Although Lucilla McCorkle and many southern women read the writings of Catherine Maria Sedgwick, Catherine Beecher, and other prominent northern advocates of domesticity, Weiner shows that southern men and women put their own spin on the ideology of domesticity and white womanhood, fashioning it into an explicit defense of gender and racial hierarchies in the south, and then employing it to defend southern society and its institutions, both of which were increasingly under attack by northerners during the mid-nineteenth century. Equally importantly, however, the southern ideology of domesticity shaped relations between slaveholding women and slaves.
According to Weiner, the shared work experiences of women lay at the core of relations between mistresses and slaves. Southern concepts of racial difference and white superiority meant that white women customarily superintended their slaves' labor rather than laboring alongside black women. But nineteenth-century conventions about women's roles mandated that together, mistresses and female slaves prepared food, cleaned, made clothing, nursed the ill, and raised the children of the plantation. Although many slave women did hard labor in the fields, the varied and often sex-segregated work lives of slave women periodically brought them into intimate contact with white mistresses. Weiner records numerous instances of mistresses mistreating and abusing their slaves, but she argues that the ideology of domestic womanhood encouraged white women to behave benevolently toward their slaves, often mediating the harshest elements of slavery. She describes mistresses intervening on behalf of slaves to prevent beatings, negotiating with their husbands to keep slave families from being separated through sales, caring for motherless slave children, and sympathizing with individual slaves.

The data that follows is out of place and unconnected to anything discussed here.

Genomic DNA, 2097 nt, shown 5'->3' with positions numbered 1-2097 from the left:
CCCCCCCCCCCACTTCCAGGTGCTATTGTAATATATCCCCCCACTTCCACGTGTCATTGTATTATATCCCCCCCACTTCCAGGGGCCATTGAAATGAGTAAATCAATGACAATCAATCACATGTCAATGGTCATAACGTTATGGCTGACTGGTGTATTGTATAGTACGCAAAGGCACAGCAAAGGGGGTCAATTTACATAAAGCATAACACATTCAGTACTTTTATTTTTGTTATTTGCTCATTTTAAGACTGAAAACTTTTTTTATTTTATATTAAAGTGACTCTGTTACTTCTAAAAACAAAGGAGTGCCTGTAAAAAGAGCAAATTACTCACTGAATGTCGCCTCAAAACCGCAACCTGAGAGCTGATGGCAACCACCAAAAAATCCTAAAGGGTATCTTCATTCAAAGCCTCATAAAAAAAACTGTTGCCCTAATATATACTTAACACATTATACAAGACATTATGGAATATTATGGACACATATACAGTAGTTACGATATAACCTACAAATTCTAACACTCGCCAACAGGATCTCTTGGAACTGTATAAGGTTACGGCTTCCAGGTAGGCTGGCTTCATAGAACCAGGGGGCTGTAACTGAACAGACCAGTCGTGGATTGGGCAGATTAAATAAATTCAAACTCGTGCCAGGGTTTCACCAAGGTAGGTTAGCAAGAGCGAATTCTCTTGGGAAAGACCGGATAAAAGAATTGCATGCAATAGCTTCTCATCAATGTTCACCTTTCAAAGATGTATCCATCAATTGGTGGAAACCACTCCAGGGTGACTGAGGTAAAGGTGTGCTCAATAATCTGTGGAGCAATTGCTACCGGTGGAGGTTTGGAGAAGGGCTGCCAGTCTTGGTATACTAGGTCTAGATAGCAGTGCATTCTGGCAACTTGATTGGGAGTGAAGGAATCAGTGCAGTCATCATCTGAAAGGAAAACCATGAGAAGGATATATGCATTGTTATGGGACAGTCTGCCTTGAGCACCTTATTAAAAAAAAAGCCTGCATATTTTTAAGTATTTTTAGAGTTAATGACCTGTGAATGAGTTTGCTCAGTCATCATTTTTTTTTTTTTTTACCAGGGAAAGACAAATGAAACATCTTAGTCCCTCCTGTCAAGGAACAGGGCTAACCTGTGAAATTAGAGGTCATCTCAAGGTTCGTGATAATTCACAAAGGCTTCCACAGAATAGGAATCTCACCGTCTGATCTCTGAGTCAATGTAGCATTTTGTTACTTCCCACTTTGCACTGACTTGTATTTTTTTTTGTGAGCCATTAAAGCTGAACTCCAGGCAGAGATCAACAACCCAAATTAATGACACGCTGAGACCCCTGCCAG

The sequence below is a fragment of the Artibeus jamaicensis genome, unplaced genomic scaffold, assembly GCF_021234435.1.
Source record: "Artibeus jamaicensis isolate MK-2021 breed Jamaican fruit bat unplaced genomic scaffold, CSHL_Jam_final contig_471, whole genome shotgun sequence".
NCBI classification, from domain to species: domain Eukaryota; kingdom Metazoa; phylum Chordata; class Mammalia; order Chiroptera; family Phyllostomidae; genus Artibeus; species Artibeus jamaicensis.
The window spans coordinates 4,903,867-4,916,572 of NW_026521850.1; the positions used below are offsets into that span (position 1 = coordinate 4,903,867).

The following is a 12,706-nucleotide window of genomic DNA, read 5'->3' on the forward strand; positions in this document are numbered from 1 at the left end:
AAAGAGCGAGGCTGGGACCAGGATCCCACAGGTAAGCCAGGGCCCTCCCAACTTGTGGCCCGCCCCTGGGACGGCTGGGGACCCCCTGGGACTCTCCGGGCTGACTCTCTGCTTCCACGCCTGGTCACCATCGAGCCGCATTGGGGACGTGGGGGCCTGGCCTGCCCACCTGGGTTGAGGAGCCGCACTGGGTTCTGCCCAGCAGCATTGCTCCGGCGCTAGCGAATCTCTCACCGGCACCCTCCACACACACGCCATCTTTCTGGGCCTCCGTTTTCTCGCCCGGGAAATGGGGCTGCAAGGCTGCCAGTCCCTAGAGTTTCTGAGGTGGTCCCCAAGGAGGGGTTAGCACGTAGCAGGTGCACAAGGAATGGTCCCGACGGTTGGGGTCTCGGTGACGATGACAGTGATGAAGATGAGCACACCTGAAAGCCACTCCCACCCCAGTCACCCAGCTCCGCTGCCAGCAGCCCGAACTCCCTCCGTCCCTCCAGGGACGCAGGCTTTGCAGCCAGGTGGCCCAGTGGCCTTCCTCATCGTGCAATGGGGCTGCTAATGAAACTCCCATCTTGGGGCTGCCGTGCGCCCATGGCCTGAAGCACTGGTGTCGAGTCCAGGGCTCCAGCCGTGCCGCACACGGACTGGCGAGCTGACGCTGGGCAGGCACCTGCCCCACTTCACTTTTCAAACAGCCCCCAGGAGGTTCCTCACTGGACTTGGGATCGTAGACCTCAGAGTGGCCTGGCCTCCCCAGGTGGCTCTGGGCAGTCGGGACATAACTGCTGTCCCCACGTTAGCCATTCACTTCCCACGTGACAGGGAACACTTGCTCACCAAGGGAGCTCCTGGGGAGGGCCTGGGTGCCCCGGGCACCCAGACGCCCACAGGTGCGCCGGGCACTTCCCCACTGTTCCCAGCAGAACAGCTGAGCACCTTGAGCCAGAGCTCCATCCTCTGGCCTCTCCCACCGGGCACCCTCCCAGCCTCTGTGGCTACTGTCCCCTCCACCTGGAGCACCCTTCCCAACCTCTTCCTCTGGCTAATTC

Weiner carefully points out that even the most charitable mistresses who were devoted to the ideology of domesticity never subscribed to radical notions of shared sisterhood or equality with black women, and indeed, for most mistresses, benevolence was a difficult and often unattainable ideal. Still, slave women were sometimes able to use their mistresses' goodwill to their own benefit and that of their families, and Weiner argues that the Southern ideology of domesticity, which brought slaves and mistresses together at work, and encouraged mistresses to engage in benevolent relations with their slaves, also promoted the growth of fragile bonds between mistresses and slaves, ameliorating the worst excesses of slavery. But as Weiner points out, by alleviating some of the harshest elements of slavery, the ideology of female domesticity and the benevolence of white mistresses served as a conservative force in Southern society, by helping to promote the survival of slavery. However, the Civil War and the emancipation of the slaves gradually altered the daily working lives of black and white women as former slaves eschewed working in the homes of white women in favor of working alongside black men and in their own homes. The changed fortunes of the South left few white women the "luxury of benevolence," eroding and finally destroying the conditions which created even the fragile and fleeting bonds between white women and black slaves, leaving much more acrimonious relations in its place.